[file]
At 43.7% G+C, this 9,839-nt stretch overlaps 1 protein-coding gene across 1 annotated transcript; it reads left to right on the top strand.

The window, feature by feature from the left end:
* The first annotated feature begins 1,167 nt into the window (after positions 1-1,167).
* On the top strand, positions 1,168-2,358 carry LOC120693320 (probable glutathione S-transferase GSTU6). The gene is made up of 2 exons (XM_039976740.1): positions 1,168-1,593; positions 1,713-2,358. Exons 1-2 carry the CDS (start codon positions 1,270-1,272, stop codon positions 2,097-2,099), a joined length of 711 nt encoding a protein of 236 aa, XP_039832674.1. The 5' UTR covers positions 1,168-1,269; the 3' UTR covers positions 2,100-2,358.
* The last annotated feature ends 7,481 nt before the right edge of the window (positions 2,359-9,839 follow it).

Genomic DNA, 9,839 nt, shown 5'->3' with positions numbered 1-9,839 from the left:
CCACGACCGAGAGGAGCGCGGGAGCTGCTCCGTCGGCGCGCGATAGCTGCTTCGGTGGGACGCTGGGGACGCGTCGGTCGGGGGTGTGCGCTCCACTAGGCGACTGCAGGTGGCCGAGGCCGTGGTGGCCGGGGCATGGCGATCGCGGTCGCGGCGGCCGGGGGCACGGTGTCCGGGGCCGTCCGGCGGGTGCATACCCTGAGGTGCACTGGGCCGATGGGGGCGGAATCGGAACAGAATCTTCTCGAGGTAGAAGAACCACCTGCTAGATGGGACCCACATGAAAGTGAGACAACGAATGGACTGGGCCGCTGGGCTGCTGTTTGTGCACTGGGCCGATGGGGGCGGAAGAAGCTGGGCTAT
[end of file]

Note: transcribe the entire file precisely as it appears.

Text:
At 43.7% G+C, this 9,839-nt stretch overlaps 1 protein-coding gene across 1 annotated transcript; it reads left to right on the top strand.

The window, feature by feature from the left end:
* The first annotated feature begins 1,167 nt into the window (after positions 1-1,167).
* On the top strand, positions 1,168-2,358 carry LOC120693320 (probable glutathione S-transferase GSTU6). The gene is made up of 2 exons (XM_039976740.1): positions 1,168-1,593; positions 1,713-2,358. Exons 1-2 carry the CDS (start codon positions 1,270-1,272, stop codon positions 2,097-2,099), a joined length of 711 nt encoding a protein of 236 aa, XP_039832674.1. The 5' UTR covers positions 1,168-1,269; the 3' UTR covers positions 2,100-2,358.
* The last annotated feature ends 7,481 nt before the right edge of the window (positions 2,359-9,839 follow it).

Genomic DNA, 9,839 nt, shown 5'->3' with positions numbered 1-9,839 from the left:
CCACGACCGAGAGGAGCGCGGGAGCTGCTCCGTCGGCGCGCGATAGCTGCTTCGGTGGGACGCTGGGGACGCGTCGGTCGGGGGTGTGCGCTCCACTAGGCGACTGCAGGTGGCCGAGGCCGTGGTGGCCGGGGCATGGCGATCGCGGTCGCGGCGGCCGGGGGCACGGTGTCCGGGGCCGTCCGGCGGGTGCATACCCTGAGGTGCACTGGGCCGATGGGGGCGGAATCGGAACAGAATCTTCTCGAGGTAGAAGAACCACCTGCTAGATGGGACCCACATGAAAGTGAGACAACGAATGGACTGGGCCGCTGGGCTGCTGTTTGTGCACTGGGCCGATGGGGGCGGAAGAAGCTGGGCTAT